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A 40-year-old member asked:

How to control mastocytosis?

2 doctor answers2 doctors weighed in
Dr. Brant Ward
Allergy and Immunology 13 years experience
Certain meds: Cutaneous masto can be treated with daily oral antihistamines or cromolyn applied to the skin, but sometimes may not need treatment. Systemic masto is usually treated with antihistamines, plus oral cromolyn for GI symptoms and epipen (epinephrine) for anaphylactic episodes. Aggressive forms may only respond to certain chemotherapy agents. See a specialist in masto for more information.
Dr. Brant Ward
Allergy and Immunology 13 years experience
Medications can help: Cutaneous (skin-only) mastocytosis can be treated with antihistamines, singulair, (montelukast) and topical cromolyn if the itching, etc., is problematic. The same meds can help systemic mastocytosis, with swallowed cromolyn for GI symptoms. Epinephrine can help resolve anaphylaxis if that occurs. Avoid codeine/opiates and other meds that directly activate mast cells. Talk with a specialist for more info.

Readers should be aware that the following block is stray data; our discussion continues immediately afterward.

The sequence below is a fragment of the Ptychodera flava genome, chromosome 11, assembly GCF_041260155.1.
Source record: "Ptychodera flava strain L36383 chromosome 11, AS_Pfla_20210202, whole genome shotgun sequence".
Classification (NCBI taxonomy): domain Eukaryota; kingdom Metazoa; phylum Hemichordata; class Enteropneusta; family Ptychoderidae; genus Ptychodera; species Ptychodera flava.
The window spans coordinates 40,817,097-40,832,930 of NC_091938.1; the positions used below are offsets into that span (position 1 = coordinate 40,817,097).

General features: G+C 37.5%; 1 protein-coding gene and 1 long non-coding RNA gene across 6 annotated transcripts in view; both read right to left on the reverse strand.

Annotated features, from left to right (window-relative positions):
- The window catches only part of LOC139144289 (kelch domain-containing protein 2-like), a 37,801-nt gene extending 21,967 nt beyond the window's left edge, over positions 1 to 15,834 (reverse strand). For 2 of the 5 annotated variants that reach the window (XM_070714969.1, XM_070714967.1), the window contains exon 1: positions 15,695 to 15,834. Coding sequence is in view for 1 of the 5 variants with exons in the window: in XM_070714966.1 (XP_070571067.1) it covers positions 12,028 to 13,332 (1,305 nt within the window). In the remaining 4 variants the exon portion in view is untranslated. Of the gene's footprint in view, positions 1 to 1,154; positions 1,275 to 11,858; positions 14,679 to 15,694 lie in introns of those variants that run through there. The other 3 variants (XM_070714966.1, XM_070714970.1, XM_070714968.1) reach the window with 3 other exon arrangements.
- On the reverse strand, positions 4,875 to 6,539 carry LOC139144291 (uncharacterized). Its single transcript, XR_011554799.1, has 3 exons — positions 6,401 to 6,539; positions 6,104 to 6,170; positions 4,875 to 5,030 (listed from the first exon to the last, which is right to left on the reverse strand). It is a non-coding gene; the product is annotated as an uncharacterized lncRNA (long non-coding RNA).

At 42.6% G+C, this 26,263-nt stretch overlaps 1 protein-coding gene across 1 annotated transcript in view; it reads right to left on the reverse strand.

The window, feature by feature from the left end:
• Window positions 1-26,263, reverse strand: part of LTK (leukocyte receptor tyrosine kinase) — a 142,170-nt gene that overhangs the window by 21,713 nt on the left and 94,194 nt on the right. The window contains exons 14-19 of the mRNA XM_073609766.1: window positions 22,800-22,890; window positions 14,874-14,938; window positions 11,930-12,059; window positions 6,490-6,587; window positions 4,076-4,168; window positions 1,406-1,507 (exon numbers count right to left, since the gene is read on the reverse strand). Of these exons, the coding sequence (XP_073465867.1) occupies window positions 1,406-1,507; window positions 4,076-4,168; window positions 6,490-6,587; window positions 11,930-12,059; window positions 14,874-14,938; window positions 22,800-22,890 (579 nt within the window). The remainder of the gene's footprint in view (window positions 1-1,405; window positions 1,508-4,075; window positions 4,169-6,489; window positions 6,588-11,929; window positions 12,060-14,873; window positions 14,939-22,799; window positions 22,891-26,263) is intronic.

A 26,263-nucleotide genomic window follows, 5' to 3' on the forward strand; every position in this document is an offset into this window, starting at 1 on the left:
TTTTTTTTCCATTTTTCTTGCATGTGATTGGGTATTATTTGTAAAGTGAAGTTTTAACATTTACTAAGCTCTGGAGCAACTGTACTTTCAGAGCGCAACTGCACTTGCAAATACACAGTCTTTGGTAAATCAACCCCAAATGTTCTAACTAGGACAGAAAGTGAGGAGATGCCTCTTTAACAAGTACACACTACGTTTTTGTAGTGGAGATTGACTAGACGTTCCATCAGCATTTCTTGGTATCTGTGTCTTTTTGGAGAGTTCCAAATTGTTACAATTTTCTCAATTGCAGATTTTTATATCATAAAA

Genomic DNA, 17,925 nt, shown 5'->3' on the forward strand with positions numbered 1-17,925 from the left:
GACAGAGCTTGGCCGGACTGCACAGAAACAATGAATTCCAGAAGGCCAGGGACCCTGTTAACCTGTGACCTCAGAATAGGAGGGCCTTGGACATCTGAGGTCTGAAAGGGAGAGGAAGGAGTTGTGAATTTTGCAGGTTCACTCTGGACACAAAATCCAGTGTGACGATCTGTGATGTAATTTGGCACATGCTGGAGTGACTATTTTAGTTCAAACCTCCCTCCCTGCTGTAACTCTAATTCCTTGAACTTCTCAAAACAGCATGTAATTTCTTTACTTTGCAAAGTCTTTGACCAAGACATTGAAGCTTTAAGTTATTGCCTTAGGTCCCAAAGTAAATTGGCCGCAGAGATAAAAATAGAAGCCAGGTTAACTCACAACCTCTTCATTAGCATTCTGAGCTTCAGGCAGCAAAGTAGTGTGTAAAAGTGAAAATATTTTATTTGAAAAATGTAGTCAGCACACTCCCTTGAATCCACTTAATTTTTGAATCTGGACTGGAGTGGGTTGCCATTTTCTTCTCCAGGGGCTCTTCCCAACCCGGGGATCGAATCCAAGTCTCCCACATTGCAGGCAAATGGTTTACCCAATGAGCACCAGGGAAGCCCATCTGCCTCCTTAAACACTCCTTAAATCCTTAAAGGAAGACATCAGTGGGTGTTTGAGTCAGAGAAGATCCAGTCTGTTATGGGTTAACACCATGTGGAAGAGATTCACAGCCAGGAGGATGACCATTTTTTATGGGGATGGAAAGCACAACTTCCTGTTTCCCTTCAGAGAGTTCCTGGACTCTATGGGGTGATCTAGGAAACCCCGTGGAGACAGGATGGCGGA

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A 37-year-old member asked:

What is mastocytosis?

1 doctor answer5 doctors weighed in
Dr. Brant Ward
Allergy and Immunology 13 years experience
Too many mast cells: Mastocytosis is an overgrowth of mast cells, immune cells that release histamine and other chemicals upon activation. There are several forms, from small collections of cells in the skin (urticaria pigmentosa) to increased numbers in the bone marrow and throughout the body (systemic mastocytosis). Symptoms vary from hive-like reactions to recurrent anaphylaxis. See a specialist for more details.

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Last updated Jul 9, 2015

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